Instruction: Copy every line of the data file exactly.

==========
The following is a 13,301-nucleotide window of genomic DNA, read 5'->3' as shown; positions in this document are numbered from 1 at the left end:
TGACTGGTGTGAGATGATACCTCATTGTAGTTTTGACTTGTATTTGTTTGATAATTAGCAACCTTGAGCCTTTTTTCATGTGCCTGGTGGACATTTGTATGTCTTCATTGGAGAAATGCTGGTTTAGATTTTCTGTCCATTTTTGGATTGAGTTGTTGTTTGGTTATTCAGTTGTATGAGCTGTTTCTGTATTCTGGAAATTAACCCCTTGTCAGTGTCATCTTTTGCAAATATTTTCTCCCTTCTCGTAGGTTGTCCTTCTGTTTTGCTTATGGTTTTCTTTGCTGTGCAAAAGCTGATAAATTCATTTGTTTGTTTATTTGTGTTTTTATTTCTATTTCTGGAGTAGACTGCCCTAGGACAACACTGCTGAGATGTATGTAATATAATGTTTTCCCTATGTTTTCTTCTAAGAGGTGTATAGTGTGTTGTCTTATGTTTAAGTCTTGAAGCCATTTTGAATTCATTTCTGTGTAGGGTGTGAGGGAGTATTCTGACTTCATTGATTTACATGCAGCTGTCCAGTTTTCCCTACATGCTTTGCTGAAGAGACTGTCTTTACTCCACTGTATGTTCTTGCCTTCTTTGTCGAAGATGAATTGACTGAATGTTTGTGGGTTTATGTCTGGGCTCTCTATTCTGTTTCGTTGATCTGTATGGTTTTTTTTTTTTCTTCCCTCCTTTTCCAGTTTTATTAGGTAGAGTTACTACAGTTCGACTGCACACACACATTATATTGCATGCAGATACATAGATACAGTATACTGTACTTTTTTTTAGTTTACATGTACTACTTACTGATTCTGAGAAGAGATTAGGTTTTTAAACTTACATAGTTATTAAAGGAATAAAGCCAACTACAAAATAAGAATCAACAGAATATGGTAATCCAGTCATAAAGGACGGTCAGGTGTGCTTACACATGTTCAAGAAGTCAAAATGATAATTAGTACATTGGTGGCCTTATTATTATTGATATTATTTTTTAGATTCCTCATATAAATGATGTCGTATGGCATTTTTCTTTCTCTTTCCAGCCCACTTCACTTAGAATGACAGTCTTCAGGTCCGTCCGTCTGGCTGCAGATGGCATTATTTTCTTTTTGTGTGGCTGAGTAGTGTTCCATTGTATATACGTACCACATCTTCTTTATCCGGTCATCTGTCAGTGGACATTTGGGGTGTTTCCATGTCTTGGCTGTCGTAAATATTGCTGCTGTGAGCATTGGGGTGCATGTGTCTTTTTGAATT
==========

The following is a 13,301-nucleotide window of genomic DNA, read 5'->3' as shown; positions in this document are numbered from 1 at the left end:
TGACTGGTGTGAGATGATACCTCATTGTAGTTTTGACTTGTATTTGTTTGATAATTAGCAACCTTGAGCCTTTTTTCATGTGCCTGGTGGACATTTGTATGTCTTCATTGGAGAAATGCTGGTTTAGATTTTCTGTCCATTTTTGGATTGAGTTGTTGTTTGGTTATTCAGTTGTATGAGCTGTTTCTGTATTCTGGAAATTAACCCCTTGTCAGTGTCATCTTTTGCAAATATTTTCTCCCTTCTCGTAGGTTGTCCTTCTGTTTTGCTTATGGTTTTCTTTGCTGTGCAAAAGCTGATAAATTCATTTGTTTGTTTATTTGTGTTTTTATTTCTATTTCTGGAGTAGACTGCCCTAGGACAACACTGCTGAGATGTATGTAATATAATGTTTTCCCTATGTTTTCTTCTAAGAGGTGTATAGTGTGTTGTCTTATGTTTAAGTCTTGAAGCCATTTTGAATTCATTTCTGTGTAGGGTGTGAGGGAGTATTCTGACTTCATTGATTTACATGCAGCTGTCCAGTTTTCCCTACATGCTTTGCTGAAGAGACTGTCTTTACTCCACTGTATGTTCTTGCCTTCTTTGTCGAAGATGAATTGACTGAATGTTTGTGGGTTTATGTCTGGGCTCTCTATTCTGTTTCGTTGATCTGTATGGTTTTTTTTTTTTCTTCCCTCCTTTTCCAGTTTTATTAGGTAGAGTTACTACAGTTCGACTGCACACACACATTATATTGCATGCAGATACATAGATACAGTATACTGTACTTTTTTTTAGTTTACATGTACTACTTACTGATTCTGAGAAGAGATTAGGTTTTTAAACTTACATAGTTATTAAAGGAATAAAGCCAACTACAAAATAAGAATCAACAGAATATGGTAATCCAGTCATAAAGGACGGTCAGGTGTGCTTACACATGTTCAAGAAGTCAAAATGATAATTAGTACATTGGTGGCCTTATTATTATTGATATTATTTTTTAGATTCCTCATATAAATGATGTCGTATGGCATTTTTCTTTCTCTTTCCAGCCCACTTCACTTAGAATGACAGTCTTCAGGTCCGTCCGTCTGGCTGCAGATGGCATTATTTTCTTTTTGTGTGGCTGAGTAGTGTTCCATTGTATATACGTACCACATCTTCTTTATCCGGTCATCTGTCAGTGGACATTTGGGGTGTTTCCATGTCTTGGCTGTCGTAAATATTGCTGCTGTGAGCATTGGGGTGCATGTGTCTTTTTGAATT